Septal implosion in Late Carboniferous coiled nautiloids from Ohio

Authors

  • ROYAL H. MAPES,

  • GREGORY A. MCCOMAS


Royal H. Mapes [mapes@ohio.edu], Department of Geological Sciences, Ohio University, Athens, OH 45701, USA; Gregory A. McComas[gamm@acc-net.com], PO Box 1103, Marion, OH 43301, USA; manuscript received on 18/09/2009; manuscript accepted on 14/10/2009.

Abstract

Mapes, R.H. & McComas, G.A. 2010: Septal implosion in Late Carboniferous coiled nautiloids from Ohio. Lethaia, 10.1111/j.1502–3931.2009.00213.x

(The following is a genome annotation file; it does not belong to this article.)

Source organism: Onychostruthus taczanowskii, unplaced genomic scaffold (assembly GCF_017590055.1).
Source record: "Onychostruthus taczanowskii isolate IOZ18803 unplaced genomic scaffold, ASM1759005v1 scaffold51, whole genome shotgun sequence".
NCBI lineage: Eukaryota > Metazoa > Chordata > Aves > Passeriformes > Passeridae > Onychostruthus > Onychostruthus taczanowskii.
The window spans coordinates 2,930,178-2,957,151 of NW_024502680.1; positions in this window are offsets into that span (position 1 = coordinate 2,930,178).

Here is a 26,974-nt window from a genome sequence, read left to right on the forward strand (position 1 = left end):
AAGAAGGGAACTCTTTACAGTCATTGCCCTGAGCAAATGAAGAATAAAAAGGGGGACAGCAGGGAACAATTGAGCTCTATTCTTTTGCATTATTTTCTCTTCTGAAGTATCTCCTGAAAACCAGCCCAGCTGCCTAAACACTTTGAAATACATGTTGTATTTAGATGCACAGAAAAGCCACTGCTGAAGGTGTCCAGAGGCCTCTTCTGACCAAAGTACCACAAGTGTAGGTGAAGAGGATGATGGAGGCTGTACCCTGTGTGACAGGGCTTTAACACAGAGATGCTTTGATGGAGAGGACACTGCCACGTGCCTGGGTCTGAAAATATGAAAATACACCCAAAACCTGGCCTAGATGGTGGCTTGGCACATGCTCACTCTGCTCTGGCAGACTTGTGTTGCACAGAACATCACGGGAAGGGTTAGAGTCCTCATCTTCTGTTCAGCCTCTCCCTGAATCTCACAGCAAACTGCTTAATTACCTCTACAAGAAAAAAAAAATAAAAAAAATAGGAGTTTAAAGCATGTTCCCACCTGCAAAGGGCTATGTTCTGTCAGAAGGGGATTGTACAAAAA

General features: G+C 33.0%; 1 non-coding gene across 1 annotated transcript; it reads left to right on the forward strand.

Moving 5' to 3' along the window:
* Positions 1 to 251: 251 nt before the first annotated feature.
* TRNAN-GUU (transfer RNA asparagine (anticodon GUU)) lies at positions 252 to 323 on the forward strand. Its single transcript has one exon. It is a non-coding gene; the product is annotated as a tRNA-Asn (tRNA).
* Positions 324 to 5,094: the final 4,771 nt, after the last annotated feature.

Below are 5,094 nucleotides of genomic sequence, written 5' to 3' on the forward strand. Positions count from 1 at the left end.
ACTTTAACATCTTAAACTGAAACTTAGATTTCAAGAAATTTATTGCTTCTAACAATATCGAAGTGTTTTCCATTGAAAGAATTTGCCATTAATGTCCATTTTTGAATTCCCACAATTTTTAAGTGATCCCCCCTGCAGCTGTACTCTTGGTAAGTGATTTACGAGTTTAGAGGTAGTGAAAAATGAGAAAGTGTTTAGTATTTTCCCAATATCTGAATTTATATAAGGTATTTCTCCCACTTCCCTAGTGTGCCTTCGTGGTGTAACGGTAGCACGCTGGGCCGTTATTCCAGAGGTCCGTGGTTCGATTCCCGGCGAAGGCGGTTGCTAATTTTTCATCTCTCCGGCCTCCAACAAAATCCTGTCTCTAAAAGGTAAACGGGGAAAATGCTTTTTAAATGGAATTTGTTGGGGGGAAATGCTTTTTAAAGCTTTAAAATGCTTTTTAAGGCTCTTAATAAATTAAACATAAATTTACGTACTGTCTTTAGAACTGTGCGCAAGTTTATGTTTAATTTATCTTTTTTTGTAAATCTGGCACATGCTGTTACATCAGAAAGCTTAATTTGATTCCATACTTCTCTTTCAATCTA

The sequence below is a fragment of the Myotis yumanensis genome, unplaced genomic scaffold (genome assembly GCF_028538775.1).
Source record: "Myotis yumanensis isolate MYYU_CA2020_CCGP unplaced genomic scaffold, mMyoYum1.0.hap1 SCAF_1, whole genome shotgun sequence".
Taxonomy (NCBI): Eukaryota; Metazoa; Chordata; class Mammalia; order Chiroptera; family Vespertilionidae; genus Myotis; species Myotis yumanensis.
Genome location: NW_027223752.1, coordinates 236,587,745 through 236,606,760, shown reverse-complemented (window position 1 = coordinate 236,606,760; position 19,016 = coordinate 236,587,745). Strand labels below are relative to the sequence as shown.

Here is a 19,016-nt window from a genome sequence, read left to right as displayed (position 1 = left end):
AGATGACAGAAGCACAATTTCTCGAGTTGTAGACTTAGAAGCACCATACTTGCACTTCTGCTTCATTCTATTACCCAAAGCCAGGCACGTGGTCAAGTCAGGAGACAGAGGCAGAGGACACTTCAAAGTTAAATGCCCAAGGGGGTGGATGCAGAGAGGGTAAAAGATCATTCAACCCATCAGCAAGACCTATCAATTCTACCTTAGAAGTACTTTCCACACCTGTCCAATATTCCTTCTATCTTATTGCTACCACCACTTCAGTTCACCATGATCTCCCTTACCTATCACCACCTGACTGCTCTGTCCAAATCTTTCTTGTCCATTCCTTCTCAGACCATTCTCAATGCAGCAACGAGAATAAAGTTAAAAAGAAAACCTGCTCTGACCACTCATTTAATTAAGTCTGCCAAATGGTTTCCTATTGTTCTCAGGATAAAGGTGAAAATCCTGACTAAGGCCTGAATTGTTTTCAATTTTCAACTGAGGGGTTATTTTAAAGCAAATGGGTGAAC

More than 200 relatively mature coiled nautiloid specimens, assigned to Metacoceras mcchesneyi, were recovered from an Upper Carboniferous shale in northeastern Ohio. Twenty-seven undistorted specimens reveal that the septa in every specimen were collapsed and/or telescoped. This septal collapse without external shell distortion could only have been accomplished by limited implosion due to excessive pressure. Analysis of the fossils, sediment and the depositional environment indicate that after burial, the nautiloid cameral spaces were probably filled with both liquid and gas, and the body chamber was filled with semi-solid thixotropic mud. To prevent conch collapse at the time of septal implosion, the thixotropic mud filling the nautiloid body chamber acted as a liquid at the time of stress release during septal failure. The stress was produced by combined lithostatic and hydrostatic pressures, which fluidized the unlithified thixotropic mud that flowed from the body chamber into the phragmocone during septal collapse. After the septal implosion and when flowage ceased, the thixotropic mud quickly resolidified into a solid state providing internal conch support that prevented the collapse of the conch. □Carboniferous, nautiloids, septal implosion, taphonomy, thixotropic mud.

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